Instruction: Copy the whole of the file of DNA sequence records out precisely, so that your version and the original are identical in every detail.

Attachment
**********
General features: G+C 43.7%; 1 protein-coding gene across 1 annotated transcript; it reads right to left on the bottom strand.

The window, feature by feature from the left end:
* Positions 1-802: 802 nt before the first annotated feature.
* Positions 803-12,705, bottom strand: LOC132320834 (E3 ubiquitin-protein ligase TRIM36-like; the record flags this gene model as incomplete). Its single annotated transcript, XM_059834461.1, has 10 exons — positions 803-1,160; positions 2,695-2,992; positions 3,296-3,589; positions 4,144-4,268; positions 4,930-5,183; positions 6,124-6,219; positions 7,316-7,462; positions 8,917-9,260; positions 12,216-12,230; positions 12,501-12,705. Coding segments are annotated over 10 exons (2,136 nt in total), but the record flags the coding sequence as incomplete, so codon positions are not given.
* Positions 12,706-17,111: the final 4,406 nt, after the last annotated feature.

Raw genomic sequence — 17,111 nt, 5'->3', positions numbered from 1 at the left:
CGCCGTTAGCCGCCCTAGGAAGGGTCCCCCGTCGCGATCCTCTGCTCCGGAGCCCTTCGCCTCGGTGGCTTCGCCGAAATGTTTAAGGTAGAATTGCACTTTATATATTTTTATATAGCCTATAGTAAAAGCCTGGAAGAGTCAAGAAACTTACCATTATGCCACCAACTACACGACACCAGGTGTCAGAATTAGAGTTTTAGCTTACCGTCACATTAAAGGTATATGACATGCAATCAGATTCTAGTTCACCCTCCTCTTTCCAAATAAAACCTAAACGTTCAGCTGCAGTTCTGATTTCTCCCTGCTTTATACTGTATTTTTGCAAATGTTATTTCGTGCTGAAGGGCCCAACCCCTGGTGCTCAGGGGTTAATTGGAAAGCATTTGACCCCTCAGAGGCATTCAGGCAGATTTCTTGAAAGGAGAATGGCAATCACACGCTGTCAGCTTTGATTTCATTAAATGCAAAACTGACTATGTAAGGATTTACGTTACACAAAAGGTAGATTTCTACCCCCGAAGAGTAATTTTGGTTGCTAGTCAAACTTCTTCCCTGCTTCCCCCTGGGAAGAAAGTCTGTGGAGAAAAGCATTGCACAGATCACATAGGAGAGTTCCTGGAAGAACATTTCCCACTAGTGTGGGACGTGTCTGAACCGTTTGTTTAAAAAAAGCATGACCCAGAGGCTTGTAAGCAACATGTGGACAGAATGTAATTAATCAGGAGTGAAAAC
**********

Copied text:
General features: G+C 43.7%; 1 protein-coding gene across 1 annotated transcript; it reads right to left on the bottom strand.

The window, feature by feature from the left end:
* Positions 1-802: 802 nt before the first annotated feature.
* Positions 803-12,705, bottom strand: LOC132320834 (E3 ubiquitin-protein ligase TRIM36-like; the record flags this gene model as incomplete). Its single annotated transcript, XM_059834461.1, has 10 exons — positions 803-1,160; positions 2,695-2,992; positions 3,296-3,589; positions 4,144-4,268; positions 4,930-5,183; positions 6,124-6,219; positions 7,316-7,462; positions 8,917-9,260; positions 12,216-12,230; positions 12,501-12,705. Coding segments are annotated over 10 exons (2,136 nt in total), but the record flags the coding sequence as incomplete, so codon positions are not given.
* Positions 12,706-17,111: the final 4,406 nt, after the last annotated feature.

Raw genomic sequence — 17,111 nt, 5'->3', positions numbered from 1 at the left:
CGCCGTTAGCCGCCCTAGGAAGGGTCCCCCGTCGCGATCCTCTGCTCCGGAGCCCTTCGCCTCGGTGGCTTCGCCGAAATGTTTAAGGTAGAATTGCACTTTATATATTTTTATATAGCCTATAGTAAAAGCCTGGAAGAGTCAAGAAACTTACCATTATGCCACCAACTACACGACACCAGGTGTCAGAATTAGAGTTTTAGCTTACCGTCACATTAAAGGTATATGACATGCAATCAGATTCTAGTTCACCCTCCTCTTTCCAAATAAAACCTAAACGTTCAGCTGCAGTTCTGATTTCTCCCTGCTTTATACTGTATTTTTGCAAATGTTATTTCGTGCTGAAGGGCCCAACCCCTGGTGCTCAGGGGTTAATTGGAAAGCATTTGACCCCTCAGAGGCATTCAGGCAGATTTCTTGAAAGGAGAATGGCAATCACACGCTGTCAGCTTTGATTTCATTAAATGCAAAACTGACTATGTAAGGATTTACGTTACACAAAAGGTAGATTTCTACCCCCGAAGAGTAATTTTGGTTGCTAGTCAAACTTCTTCCCTGCTTCCCCCTGGGAAGAAAGTCTGTGGAGAAAAGCATTGCACAGATCACATAGGAGAGTTCCTGGAAGAACATTTCCCACTAGTGTGGGACGTGTCTGAACCGTTTGTTTAAAAAAAGCATGACCCAGAGGCTTGTAAGCAACATGTGGACAGAATGTAATTAATCAGGAGTGAAAAC